Collar vs Harness for Puppy: How to Choose

Collar vs Harness for Puppy: How to Choose


Does it matter if you choose a collar vs a harness for your puppy? Why are there so many different types, and what are they for? Is a harness safer or more comfortable for your puppy than a collar?

Every new pet parent wants the best for their puppy, but with so many options, it’s easy to get overwhelmed. After all, choosing the right equipment can have a major impact on your puppy’s health and safety, as well as on the success of your training efforts!

When it comes to choosing between a collar vs harness for puppy, understanding the pros and cons of each type of equipment is essential for making an informed decision. The best choice for your puppy can vary based on breed, personality type, or even the situation. There’s a lot to consider, so let’s dive in!

Pros and Cons of Choosing a Collar for Your Puppy

A collar is idea for securing ID tags and your puppy's GPS tracker, but it's not the best choice for training your puppy to walk on a leash.

A collar is ideal for securing ID tags and your puppy’s GPS tracker, but it’s not the best choice for training your puppy to walk on a leash.

We’re all pretty familiar with the basic function and purpose of a dog collar. They’re simply designed to go around your dog’s neck to provide a convenient place to attach a leash and identification tags. They come in a variety of styles with endless color options and adornments.

So, let’s consider the pros and cons of choosing a collar for your puppy.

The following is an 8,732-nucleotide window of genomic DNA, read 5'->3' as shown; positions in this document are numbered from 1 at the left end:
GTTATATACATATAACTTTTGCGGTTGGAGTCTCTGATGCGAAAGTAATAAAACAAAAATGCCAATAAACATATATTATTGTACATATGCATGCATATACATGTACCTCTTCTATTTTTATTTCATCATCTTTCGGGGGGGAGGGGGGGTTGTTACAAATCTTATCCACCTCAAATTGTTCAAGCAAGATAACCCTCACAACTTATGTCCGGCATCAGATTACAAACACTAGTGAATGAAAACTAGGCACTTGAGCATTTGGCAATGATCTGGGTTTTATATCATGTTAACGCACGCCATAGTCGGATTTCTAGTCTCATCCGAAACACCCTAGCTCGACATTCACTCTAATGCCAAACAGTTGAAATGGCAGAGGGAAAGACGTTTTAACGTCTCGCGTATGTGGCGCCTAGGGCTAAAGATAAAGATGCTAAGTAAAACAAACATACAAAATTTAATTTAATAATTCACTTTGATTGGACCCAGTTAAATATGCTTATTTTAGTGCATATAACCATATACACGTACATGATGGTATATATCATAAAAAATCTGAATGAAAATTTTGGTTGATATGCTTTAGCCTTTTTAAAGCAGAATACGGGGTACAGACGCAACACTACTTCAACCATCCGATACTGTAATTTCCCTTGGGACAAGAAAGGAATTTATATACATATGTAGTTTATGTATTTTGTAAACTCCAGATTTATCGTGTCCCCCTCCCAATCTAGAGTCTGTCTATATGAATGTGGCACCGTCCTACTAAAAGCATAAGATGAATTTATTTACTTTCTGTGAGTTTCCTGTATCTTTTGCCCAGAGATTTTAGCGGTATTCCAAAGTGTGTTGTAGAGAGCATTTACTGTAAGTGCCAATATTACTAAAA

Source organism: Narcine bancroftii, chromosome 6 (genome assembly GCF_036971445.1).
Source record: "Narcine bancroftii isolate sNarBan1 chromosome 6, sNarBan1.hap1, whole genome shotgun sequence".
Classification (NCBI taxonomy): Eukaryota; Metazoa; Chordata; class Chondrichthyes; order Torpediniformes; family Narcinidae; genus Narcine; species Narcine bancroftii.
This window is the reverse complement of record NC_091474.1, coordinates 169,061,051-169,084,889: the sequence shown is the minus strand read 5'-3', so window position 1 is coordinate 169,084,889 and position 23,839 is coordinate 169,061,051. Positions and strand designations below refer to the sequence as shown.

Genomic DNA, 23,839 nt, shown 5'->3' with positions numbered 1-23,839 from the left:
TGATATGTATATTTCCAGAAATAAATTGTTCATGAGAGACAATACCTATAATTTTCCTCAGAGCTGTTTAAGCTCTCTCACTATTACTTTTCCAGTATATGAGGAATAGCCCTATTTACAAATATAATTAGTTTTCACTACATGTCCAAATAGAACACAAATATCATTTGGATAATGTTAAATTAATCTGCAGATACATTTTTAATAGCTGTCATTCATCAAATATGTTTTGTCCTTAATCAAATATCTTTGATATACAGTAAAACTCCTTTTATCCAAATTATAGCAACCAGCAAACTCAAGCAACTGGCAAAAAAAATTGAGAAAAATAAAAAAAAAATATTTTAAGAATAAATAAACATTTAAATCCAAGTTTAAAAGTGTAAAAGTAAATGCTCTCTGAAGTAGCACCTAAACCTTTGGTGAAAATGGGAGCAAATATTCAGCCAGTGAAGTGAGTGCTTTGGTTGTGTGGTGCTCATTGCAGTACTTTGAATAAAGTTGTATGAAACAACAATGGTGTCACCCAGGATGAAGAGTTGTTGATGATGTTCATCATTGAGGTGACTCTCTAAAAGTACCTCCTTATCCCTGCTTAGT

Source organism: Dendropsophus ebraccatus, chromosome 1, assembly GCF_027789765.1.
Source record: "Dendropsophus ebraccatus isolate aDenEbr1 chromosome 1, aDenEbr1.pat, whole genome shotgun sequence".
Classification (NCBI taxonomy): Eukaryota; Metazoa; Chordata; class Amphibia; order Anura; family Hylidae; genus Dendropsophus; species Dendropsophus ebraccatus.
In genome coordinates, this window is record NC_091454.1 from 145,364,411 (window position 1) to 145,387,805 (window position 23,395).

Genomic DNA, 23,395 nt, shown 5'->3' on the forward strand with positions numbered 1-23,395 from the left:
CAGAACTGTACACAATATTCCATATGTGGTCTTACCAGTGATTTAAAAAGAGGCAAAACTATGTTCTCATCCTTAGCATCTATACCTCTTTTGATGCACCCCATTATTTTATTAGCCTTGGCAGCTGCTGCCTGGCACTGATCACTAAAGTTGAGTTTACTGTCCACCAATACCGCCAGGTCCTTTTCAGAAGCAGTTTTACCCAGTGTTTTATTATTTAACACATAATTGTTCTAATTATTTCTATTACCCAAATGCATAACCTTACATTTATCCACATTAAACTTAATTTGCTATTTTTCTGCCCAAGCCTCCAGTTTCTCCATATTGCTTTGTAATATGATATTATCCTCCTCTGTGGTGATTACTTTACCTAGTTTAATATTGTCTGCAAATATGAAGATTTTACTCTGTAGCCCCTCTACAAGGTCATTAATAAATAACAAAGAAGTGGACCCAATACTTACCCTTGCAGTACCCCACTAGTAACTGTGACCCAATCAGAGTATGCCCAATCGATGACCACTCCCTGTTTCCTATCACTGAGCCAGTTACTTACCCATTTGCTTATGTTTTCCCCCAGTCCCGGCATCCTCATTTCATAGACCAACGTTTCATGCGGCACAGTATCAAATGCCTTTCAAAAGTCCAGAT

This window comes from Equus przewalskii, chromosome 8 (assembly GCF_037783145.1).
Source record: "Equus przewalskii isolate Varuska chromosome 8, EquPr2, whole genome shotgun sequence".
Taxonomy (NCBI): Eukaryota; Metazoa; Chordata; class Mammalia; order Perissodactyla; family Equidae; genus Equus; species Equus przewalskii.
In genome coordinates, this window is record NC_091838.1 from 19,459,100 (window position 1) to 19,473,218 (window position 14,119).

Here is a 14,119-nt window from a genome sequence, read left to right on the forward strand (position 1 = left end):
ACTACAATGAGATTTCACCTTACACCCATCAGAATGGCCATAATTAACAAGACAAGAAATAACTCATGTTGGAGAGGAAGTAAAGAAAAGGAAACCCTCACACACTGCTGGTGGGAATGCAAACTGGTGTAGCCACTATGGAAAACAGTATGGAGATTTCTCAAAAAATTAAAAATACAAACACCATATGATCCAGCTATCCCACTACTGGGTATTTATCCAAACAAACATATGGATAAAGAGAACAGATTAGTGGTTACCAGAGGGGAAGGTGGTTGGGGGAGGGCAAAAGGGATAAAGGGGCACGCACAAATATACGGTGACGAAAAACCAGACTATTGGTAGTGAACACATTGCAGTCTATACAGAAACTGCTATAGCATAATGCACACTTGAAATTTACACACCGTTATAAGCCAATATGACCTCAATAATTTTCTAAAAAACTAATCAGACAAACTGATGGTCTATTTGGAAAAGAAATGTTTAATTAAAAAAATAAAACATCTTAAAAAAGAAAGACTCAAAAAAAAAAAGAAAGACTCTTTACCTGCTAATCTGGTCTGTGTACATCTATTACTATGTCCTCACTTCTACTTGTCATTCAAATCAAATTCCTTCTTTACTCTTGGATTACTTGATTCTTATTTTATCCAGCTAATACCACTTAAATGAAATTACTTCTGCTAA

• Collars tend to be more comfortable for dogs and puppies than harnesses because they’re lightweight and less restrictive. Most puppies get used to them quickly and don’t mind wearing them consistently on a daily basis.
  • The collar is a great place to attach your puppy’s ID tag, proof of vaccinations, and GPS pet tracker for daily wear. If your puppy ever escapes the backyard or runs out the door, a collar and ID tag could help him find his way home quickly and safely. Anytime your puppy isn’t in his crate, he should be wearing his collar and ID tags.
  • Collars are easier to put on and take off than a harness, which can be a huge benefit when you’re potty training or dealing with a rambunctious puppy. If you’re just stepping out for a quick potty break in the yard, collars are super convenient.


  • Collars put pressure on the dog’s trachea and can lead to trachea damage if the dog pulls excessively. Over time, this could cause the tracheal rings to weaken, which can lead to a collapsed trachea. Collars aren’t a good option for leash training your puppy or for walking any dog who has breathing issues or a strong tendency to pull.
  • Collars can increase pressure in the eyes because of the force generated when the dog pulls. They’re not recommended for dogs who have eye conditions like glaucoma, protruding eyes, or weak corneas, especially if the dog is likely to pull excessively on its leash.